• How can my oncologist tell me I am cancer free? I did have surgery, radiation and chemo, but he has done no kinds a scans at all.

    Asked by sjjohnson1 on Tuesday, October 2, 2012

    How can my oncologist tell me I am cancer free? I did have surgery, radiation and chemo, but he has done no kinds a scans at all.

    15 Answers from the Community

    15 answers
    • daca1964's Avatar

      Most oncologist do blood work every 3 months and they can tell from that if there is anything going on. If not your good if something shows up they will get the proper test done like CatScans or what every else they need to do. You have to trust your oncologist he/she has you life in their hands. Good Luck

      over 8 years ago
    • SandiD's Avatar

      Are you getting blood tests? They test for tumor markers, that tells them if they need to check more closely. Ask your Onc or the nurse your questions! It is so frightening when we are not being checked so often, but you will be checked closer than the average person. Here is a site I really rely on: www.breastcancer.org. I hope this helps. Good luck & try hard to remain positive and live in the moment. This was my 2nd cancer. I am 2 years out from treatment. When I get scared, I try to push those thoughts away fast. Hang in there!

      over 8 years ago
    • ticklingcancer's Avatar

      He's probably basing this on the tumor marker tests done with your blood work. I would personally feel more comfortable if my Oncologist told me this after a scan. You should make him aware of your concerns. After all, he's working for you!!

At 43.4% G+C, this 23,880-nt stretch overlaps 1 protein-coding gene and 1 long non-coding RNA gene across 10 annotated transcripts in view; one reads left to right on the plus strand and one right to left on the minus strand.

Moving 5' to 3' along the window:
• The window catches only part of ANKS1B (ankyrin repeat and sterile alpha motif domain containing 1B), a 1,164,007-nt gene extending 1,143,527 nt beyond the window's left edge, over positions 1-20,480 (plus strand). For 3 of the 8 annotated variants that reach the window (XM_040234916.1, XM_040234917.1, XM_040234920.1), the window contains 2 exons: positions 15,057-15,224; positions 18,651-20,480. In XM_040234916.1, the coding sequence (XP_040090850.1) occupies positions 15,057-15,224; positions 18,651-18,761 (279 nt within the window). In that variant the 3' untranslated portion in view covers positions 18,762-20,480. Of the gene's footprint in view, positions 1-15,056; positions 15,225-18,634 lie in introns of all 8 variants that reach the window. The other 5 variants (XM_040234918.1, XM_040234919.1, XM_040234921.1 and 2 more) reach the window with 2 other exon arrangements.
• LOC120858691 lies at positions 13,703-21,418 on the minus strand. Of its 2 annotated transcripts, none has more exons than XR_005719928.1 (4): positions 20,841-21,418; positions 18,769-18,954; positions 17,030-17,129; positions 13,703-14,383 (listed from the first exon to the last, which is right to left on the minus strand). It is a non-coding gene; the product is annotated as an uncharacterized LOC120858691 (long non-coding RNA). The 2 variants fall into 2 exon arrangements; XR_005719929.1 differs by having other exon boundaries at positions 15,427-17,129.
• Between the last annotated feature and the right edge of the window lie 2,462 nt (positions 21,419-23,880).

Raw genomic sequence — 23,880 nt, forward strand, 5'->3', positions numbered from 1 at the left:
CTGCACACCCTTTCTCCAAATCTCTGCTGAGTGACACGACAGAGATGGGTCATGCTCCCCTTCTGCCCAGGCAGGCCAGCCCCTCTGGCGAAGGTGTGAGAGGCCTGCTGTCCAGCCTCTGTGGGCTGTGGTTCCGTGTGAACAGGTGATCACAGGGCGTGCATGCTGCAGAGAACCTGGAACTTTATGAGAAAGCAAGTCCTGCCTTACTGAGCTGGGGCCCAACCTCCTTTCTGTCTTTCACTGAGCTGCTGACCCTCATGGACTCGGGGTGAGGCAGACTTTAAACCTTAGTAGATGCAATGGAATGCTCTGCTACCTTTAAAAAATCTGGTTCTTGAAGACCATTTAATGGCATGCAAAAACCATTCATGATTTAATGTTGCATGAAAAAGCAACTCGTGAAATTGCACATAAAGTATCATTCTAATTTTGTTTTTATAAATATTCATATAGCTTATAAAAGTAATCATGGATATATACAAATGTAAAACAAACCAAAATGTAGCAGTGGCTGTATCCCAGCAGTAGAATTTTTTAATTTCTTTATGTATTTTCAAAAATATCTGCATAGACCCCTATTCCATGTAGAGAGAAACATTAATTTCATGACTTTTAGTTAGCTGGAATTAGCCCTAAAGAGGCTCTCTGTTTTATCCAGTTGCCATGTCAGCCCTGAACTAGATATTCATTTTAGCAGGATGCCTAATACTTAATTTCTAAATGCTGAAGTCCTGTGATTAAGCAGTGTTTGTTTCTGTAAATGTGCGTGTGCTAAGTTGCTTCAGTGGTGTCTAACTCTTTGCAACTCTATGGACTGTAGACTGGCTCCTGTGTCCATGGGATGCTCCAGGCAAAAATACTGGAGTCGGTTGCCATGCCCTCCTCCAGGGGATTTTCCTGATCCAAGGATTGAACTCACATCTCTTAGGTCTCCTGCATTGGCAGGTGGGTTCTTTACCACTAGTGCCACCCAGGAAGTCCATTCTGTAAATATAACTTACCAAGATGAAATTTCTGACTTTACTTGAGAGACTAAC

over 8 years ago
    • nancyjac's Avatar

      He can't, whether he does the scans or not. There are no scans that can detect individual scattered cancer cells. Oncologist don't use the term cancer free, but rather no evidence of disease, meaning your pathology report showed clean margins after surgery.

      over 8 years ago
    • Gena's Avatar

      Don't rely on blood tests. I had Stage I breast cancer 7 years ago. Had lumpectomy, chemo and radiation. After treatment was told I was good to go, but no scans were done. Every check up we went by blood work which was normal. I noticed a lump in my neck 3 1/2 years ago. My cancer had returned, even though blood work was fine. PET scan showed tumors in bone, liver and neck. So much for blood tests. I would ask for a scan.